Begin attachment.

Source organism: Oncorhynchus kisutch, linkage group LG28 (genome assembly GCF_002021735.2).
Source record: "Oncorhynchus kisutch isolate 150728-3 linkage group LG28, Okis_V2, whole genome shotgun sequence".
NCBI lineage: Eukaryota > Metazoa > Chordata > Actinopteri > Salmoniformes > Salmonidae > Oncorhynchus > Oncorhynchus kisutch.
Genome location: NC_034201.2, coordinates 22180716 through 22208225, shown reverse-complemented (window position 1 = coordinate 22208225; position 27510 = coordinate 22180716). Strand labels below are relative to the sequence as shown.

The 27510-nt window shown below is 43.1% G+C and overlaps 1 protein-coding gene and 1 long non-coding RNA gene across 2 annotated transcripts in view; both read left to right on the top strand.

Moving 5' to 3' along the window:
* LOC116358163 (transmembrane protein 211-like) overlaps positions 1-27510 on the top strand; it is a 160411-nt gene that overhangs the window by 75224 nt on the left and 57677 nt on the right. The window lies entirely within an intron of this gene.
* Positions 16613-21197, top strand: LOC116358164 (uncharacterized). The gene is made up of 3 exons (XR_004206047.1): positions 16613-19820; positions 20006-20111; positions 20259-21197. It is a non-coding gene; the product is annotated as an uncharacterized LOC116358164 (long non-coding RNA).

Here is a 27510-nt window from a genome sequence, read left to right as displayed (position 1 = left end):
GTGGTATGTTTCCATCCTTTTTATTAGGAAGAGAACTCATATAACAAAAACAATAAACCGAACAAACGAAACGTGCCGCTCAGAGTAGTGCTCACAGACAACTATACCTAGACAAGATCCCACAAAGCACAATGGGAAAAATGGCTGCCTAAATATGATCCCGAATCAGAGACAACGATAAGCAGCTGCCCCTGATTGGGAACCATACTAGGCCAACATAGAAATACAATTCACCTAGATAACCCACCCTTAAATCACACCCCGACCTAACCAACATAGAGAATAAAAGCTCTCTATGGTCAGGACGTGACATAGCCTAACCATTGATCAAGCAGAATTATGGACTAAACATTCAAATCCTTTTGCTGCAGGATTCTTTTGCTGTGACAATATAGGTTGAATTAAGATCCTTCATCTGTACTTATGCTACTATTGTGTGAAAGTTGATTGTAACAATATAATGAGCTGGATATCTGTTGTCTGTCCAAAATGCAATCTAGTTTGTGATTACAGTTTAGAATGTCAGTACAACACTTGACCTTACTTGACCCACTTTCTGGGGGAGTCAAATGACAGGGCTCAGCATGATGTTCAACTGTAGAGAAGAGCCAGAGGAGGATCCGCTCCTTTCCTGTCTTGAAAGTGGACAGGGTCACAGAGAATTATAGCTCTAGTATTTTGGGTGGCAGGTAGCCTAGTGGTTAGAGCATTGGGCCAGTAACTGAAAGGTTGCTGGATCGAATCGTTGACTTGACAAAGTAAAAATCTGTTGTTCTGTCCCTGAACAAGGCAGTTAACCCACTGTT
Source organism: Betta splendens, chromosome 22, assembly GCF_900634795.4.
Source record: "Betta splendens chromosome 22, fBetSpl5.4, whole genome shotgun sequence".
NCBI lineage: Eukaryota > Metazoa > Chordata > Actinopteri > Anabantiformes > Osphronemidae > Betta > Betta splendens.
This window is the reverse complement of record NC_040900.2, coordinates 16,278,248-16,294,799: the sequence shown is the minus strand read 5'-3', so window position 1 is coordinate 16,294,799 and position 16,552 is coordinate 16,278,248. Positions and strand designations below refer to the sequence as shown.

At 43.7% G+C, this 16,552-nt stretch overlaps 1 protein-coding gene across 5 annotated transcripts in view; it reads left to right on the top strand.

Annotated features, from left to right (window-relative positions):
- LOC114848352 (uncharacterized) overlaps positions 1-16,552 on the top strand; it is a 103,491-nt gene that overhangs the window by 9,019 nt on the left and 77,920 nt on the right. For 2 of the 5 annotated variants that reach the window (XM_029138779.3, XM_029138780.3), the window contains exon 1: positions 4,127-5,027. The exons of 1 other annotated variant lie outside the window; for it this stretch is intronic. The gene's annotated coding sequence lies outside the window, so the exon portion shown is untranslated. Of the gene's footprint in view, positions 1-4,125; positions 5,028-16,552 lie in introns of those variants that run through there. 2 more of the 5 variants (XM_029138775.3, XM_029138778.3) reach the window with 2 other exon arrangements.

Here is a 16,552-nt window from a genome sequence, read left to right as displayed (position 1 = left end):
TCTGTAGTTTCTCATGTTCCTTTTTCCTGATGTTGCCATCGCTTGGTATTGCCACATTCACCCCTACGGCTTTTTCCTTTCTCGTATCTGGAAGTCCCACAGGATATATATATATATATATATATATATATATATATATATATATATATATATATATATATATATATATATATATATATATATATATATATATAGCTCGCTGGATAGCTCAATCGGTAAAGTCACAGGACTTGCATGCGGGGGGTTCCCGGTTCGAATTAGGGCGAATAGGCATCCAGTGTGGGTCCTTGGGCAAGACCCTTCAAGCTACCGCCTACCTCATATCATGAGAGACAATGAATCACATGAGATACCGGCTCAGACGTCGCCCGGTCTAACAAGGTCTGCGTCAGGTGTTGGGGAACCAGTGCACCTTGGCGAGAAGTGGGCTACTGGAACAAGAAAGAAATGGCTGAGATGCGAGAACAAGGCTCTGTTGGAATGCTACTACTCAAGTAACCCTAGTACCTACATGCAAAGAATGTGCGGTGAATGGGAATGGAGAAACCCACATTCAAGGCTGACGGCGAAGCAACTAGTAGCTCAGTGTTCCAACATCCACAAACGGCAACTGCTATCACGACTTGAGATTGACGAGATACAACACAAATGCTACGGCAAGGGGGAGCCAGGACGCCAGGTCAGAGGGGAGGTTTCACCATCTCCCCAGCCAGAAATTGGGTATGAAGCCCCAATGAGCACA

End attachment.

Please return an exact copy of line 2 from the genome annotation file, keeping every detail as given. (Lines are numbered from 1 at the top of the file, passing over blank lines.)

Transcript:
Source record: "Oncorhynchus kisutch isolate 150728-3 linkage group LG28, Okis_V2, whole genome shotgun sequence".